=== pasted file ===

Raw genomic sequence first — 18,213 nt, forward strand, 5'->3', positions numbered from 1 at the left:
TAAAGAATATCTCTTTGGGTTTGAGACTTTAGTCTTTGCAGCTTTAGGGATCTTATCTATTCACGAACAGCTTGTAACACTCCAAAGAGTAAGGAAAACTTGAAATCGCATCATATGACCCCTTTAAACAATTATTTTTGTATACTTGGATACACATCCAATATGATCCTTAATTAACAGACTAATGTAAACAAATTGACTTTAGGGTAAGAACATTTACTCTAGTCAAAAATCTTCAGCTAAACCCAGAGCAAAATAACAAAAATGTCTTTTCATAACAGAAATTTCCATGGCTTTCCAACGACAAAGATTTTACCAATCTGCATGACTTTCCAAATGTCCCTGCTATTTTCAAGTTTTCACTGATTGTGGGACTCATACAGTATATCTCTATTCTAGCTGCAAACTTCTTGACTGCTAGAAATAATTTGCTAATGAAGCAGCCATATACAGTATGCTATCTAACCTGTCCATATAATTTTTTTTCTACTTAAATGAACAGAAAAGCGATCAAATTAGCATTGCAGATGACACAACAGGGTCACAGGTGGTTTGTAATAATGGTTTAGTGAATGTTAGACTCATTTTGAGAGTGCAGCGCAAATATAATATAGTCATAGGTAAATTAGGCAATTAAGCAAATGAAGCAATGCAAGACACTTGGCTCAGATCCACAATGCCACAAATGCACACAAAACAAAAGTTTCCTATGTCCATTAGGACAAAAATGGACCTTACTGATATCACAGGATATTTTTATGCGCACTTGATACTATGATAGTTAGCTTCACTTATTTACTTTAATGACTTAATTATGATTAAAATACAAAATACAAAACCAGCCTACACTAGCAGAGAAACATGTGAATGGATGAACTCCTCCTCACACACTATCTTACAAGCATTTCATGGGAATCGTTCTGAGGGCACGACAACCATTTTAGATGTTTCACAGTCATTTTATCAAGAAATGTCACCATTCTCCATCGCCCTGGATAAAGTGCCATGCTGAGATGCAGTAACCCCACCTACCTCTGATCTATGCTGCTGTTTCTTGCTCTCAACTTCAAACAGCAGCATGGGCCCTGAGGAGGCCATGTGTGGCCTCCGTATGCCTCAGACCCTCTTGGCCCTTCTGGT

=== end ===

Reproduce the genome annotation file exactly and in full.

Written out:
Raw genomic sequence first — 18,213 nt, forward strand, 5'->3', positions numbered from 1 at the left:
TAAAGAATATCTCTTTGGGTTTGAGACTTTAGTCTTTGCAGCTTTAGGGATCTTATCTATTCACGAACAGCTTGTAACACTCCAAAGAGTAAGGAAAACTTGAAATCGCATCATATGACCCCTTTAAACAATTATTTTTGTATACTTGGATACACATCCAATATGATCCTTAATTAACAGACTAATGTAAACAAATTGACTTTAGGGTAAGAACATTTACTCTAGTCAAAAATCTTCAGCTAAACCCAGAGCAAAATAACAAAAATGTCTTTTCATAACAGAAATTTCCATGGCTTTCCAACGACAAAGATTTTACCAATCTGCATGACTTTCCAAATGTCCCTGCTATTTTCAAGTTTTCACTGATTGTGGGACTCATACAGTATATCTCTATTCTAGCTGCAAACTTCTTGACTGCTAGAAATAATTTGCTAATGAAGCAGCCATATACAGTATGCTATCTAACCTGTCCATATAATTTTTTTTCTACTTAAATGAACAGAAAAGCGATCAAATTAGCATTGCAGATGACACAACAGGGTCACAGGTGGTTTGTAATAATGGTTTAGTGAATGTTAGACTCATTTTGAGAGTGCAGCGCAAATATAATATAGTCATAGGTAAATTAGGCAATTAAGCAAATGAAGCAATGCAAGACACTTGGCTCAGATCCACAATGCCACAAATGCACACAAAACAAAAGTTTCCTATGTCCATTAGGACAAAAATGGACCTTACTGATATCACAGGATATTTTTATGCGCACTTGATACTATGATAGTTAGCTTCACTTATTTACTTTAATGACTTAATTATGATTAAAATACAAAATACAAAACCAGCCTACACTAGCAGAGAAACATGTGAATGGATGAACTCCTCCTCACACACTATCTTACAAGCATTTCATGGGAATCGTTCTGAGGGCACGACAACCATTTTAGATGTTTCACAGTCATTTTATCAAGAAATGTCACCATTCTCCATCGCCCTGGATAAAGTGCCATGCTGAGATGCAGTAACCCCACCTACCTCTGATCTATGCTGCTGTTTCTTGCTCTCAACTTCAAACAGCAGCATGGGCCCTGAGGAGGCCATGTGTGGCCTCCGTATGCCTCAGACCCTCTTGGCCCTTCTGGT